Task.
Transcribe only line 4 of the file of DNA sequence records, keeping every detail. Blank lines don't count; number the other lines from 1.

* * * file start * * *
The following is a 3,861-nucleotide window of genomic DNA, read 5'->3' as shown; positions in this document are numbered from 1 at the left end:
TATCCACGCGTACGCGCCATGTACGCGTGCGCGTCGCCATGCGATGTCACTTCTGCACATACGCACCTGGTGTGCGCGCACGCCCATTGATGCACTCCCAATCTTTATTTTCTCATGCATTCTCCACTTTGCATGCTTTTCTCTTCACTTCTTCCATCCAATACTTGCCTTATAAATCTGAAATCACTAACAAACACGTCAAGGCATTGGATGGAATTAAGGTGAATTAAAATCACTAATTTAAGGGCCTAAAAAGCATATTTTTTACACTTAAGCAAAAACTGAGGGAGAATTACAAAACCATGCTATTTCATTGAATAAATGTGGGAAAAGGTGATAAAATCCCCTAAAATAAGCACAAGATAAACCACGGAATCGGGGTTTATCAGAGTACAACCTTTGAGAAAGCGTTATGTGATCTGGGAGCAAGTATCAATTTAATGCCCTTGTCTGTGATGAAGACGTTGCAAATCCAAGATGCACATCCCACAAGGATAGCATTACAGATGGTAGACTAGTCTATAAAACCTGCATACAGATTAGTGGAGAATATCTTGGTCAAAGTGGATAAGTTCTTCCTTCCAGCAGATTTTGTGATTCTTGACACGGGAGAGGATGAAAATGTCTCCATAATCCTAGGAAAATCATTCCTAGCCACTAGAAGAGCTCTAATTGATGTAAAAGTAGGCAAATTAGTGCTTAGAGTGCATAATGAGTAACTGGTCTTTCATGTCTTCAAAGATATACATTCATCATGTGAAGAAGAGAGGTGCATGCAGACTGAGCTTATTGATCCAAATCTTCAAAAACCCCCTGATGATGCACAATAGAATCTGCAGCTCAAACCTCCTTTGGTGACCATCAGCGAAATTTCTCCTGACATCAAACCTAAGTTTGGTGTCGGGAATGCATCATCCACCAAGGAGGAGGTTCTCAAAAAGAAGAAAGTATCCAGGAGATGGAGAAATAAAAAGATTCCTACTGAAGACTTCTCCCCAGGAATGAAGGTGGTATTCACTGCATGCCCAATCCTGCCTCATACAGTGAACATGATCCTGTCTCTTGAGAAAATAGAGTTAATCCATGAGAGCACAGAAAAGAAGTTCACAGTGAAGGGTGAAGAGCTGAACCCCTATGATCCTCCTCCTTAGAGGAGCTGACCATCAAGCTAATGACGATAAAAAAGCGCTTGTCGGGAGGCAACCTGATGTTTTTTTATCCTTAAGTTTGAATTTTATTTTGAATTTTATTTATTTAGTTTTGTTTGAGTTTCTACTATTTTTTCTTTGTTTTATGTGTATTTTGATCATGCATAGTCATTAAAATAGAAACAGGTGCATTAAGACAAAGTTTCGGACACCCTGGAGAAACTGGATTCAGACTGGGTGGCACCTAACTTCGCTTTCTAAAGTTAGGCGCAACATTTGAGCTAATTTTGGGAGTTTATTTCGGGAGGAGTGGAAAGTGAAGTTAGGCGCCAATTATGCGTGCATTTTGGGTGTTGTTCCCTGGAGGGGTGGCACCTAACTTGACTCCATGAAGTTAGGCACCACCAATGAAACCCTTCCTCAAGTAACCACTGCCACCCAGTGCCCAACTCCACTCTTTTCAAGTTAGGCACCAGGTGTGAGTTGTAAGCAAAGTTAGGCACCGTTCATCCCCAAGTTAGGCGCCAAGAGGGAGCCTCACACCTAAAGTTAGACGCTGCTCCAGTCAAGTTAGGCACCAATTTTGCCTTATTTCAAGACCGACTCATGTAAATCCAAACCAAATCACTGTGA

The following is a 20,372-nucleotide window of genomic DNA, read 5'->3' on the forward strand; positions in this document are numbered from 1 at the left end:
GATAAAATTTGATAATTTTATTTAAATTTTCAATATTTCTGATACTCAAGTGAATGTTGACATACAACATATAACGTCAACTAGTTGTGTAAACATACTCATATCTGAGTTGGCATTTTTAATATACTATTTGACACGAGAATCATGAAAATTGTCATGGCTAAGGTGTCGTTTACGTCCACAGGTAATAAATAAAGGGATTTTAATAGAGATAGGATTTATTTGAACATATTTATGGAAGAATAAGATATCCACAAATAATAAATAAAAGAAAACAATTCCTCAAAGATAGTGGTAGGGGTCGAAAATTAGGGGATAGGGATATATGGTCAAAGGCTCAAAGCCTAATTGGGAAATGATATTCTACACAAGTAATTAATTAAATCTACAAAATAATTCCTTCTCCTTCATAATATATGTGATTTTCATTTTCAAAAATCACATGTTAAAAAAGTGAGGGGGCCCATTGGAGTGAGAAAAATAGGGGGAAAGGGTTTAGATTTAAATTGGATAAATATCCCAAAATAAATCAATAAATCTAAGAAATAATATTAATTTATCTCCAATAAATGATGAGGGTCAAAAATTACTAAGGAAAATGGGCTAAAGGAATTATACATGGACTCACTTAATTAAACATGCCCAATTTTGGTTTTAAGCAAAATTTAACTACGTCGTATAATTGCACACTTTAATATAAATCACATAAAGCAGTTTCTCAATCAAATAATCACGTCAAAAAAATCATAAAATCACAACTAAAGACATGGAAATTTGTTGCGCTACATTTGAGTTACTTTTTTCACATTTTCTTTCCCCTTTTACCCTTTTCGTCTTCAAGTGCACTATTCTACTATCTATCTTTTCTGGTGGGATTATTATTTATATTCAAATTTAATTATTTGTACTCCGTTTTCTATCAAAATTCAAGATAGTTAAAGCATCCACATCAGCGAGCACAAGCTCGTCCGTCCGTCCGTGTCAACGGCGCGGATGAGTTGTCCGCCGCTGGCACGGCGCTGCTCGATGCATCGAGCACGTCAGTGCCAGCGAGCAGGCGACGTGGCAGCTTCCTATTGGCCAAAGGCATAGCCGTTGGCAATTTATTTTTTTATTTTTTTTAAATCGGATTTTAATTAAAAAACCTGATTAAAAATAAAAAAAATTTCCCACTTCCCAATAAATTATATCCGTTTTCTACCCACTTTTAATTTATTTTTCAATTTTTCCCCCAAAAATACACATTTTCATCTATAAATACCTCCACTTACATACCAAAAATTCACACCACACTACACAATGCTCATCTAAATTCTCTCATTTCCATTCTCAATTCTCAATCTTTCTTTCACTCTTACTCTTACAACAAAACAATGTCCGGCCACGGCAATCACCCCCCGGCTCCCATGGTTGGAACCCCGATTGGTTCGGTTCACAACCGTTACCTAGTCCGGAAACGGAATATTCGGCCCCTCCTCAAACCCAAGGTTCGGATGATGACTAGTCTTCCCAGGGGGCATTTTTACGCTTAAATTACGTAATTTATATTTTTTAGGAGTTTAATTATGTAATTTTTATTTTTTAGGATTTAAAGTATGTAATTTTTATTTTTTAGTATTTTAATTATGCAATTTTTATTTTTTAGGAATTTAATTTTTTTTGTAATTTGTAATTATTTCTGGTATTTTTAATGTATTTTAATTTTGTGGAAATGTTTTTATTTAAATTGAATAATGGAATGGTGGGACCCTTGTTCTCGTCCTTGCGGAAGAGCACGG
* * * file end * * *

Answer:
GATAAAATTTGATAATTTTATTTAAATTTTCAATATTTCTGATACTCAAGTGAATGTTGACATACAACATATAACGTCAACTAGTTGTGTAAACATACTCATATCTGAGTTGGCATTTTTAATATACTATTTGACACGAGAATCATGAAAATTGTCATGGCTAAGGTGTCGTTTACGTCCACAGGTAATAAATAAAGGGATTTTAATAGAGATAGGATTTATTTGAACATATTTATGGAAGAATAAGATATCCACAAATAATAAATAAAAGAAAACAATTCCTCAAAGATAGTGGTAGGGGTCGAAAATTAGGGGATAGGGATATATGGTCAAAGGCTCAAAGCCTAATTGGGAAATGATATTCTACACAAGTAATTAATTAAATCTACAAAATAATTCCTTCTCCTTCATAATATATGTGATTTTCATTTTCAAAAATCACATGTTAAAAAAGTGAGGGGGCCCATTGGAGTGAGAAAAATAGGGGGAAAGGGTTTAGATTTAAATTGGATAAATATCCCAAAATAAATCAATAAATCTAAGAAATAATATTAATTTATCTCCAATAAATGATGAGGGTCAAAAATTACTAAGGAAAATGGGCTAAAGGAATTATACATGGACTCACTTAATTAAACATGCCCAATTTTGGTTTTAAGCAAAATTTAACTACGTCGTATAATTGCACACTTTAATATAAATCACATAAAGCAGTTTCTCAATCAAATAATCACGTCAAAAAAATCATAAAATCACAACTAAAGACATGGAAATTTGTTGCGCTACATTTGAGTTACTTTTTTCACATTTTCTTTCCCCTTTTACCCTTTTCGTCTTCAAGTGCACTATTCTACTATCTATCTTTTCTGGTGGGATTATTATTTATATTCAAATTTAATTATTTGTACTCCGTTTTCTATCAAAATTCAAGATAGTTAAAGCATCCACATCAGCGAGCACAAGCTCGTCCGTCCGTCCGTGTCAACGGCGCGGATGAGTTGTCCGCCGCTGGCACGGCGCTGCTCGATGCATCGAGCACGTCAGTGCCAGCGAGCAGGCGACGTGGCAGCTTCCTATTGGCCAAAGGCATAGCCGTTGGCAATTTATTTTTTTATTTTTTTTAAATCGGATTTTAATTAAAAAACCTGATTAAAAATAAAAAAAATTTCCCACTTCCCAATAAATTATATCCGTTTTCTACCCACTTTTAATTTATTTTTCAATTTTTCCCCCAAAAATACACATTTTCATCTATAAATACCTCCACTTACATACCAAAAATTCACACCACACTACACAATGCTCATCTAAATTCTCTCATTTCCATTCTCAATTCTCAATCTTTCTTTCACTCTTACTCTTACAACAAAACAATGTCCGGCCACGGCAATCACCCCCCGGCTCCCATGGTTGGAACCCCGATTGGTTCGGTTCACAACCGTTACCTAGTCCGGAAACGGAATATTCGGCCCCTCCTCAAACCCAAGGTTCGGATGATGACTAGTCTTCCCAGGGGGCATTTTTACGCTTAAATTACGTAATTTATATTTTTTAGGAGTTTAATTATGTAATTTTTATTTTTTAGGATTTAAAGTATGTAATTTTTATTTTTTAGTATTTTAATTATGCAATTTTTATTTTTTAGGAATTTAATTTTTTTTGTAATTTGTAATTATTTCTGGTATTTTTAATGTATTTTAATTTTGTGGAAATGTTTTTATTTAAATTGAATAATGGAATGGTGGGACCCTTGTTCTCGTCCTTGCGGAAGAGCACGG